HELENA – Gov. Steve Bullock Wednesday touted a report outlining the economic impact of Montana of expanded Medicaid – and said it’s “critical” that the program be continued past next year.
The expansion, which is providing government-funded health care to 94,000 low-income adults in Montana, is set to expire in July 2019.
The 2019 Legislature could vote to extend Medicaid expansion, but the state’s hospitals and other health-care organizations have proposed a ballot measure that would ask voters to extend the expansion and fund it with a tobacco-tax increase.
The proposal has yet to be approved for gathering of signatures needed to qualify it for the 2018 ballot.
Bullock said Wednesday he thinks the voter-initiative would be “a great way” to extend the program – but that he also doesn’t see why the Legislature wouldn’t vote to continue it.
“I am hopeful that we’ve gotten beyond the divisive rhetoric and actually look at what works, and I think that Democrats and Republicans can agree that this has worked for Montana,” he said at a Capitol news conference. “I’m confident that this report demonstrates that Medicaid expansion works for Montana, and it’s absolutely critical that it continues.”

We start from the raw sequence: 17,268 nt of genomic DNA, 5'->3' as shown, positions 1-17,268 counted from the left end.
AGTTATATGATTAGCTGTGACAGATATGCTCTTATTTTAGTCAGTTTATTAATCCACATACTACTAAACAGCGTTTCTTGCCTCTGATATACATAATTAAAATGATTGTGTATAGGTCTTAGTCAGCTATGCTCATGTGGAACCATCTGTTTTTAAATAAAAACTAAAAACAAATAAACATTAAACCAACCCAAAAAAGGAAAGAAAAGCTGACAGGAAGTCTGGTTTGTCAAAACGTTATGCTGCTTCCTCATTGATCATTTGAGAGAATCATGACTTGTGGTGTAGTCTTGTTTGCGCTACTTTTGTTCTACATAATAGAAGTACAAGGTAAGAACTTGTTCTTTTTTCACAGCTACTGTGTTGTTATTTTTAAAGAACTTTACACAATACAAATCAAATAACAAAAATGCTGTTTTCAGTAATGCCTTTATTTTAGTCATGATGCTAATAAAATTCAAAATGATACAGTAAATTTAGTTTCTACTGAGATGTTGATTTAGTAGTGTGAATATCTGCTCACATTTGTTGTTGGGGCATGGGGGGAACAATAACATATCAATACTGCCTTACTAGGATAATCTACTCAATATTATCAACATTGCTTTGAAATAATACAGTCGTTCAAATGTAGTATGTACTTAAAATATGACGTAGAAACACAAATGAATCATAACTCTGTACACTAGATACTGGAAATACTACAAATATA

The report, commissioned by a pair of Montana health-care nonprofit foundations and authored by the University of Montana Bureau of Business and Economic Research, says the expansion is creating 5,000 jobs and $270 million of additional personal income in the state.
UM researchers presented their preliminary findings to a Medicaid-expansion oversight panel a month ago.
The study said Medicaid expansion paid for more than $800 million of health care in its first two years. The 2015 Legislature authorized the program, which began offering coverage in 2016.
Expanded Medicaid coverage is available to childless adults earning up to about $16,600 a year, for a single person, and $22,400 for a couple. It’s part of the 2010 Affordable Care Act, or “Obamacare.”
The federal government pays about 95 percent of the costs now, but will lower that level to 90 percent by 2020. The state must pay the remaining share.
A coalition of moderate Republicans and minority Democrats passed the Medicaid expansion bill in 2015.
The study was commissioned by the Montana Healthcare Foundation, based in Bozeman, and the Headwaters Health Foundation of Western Montana, based in Missoula.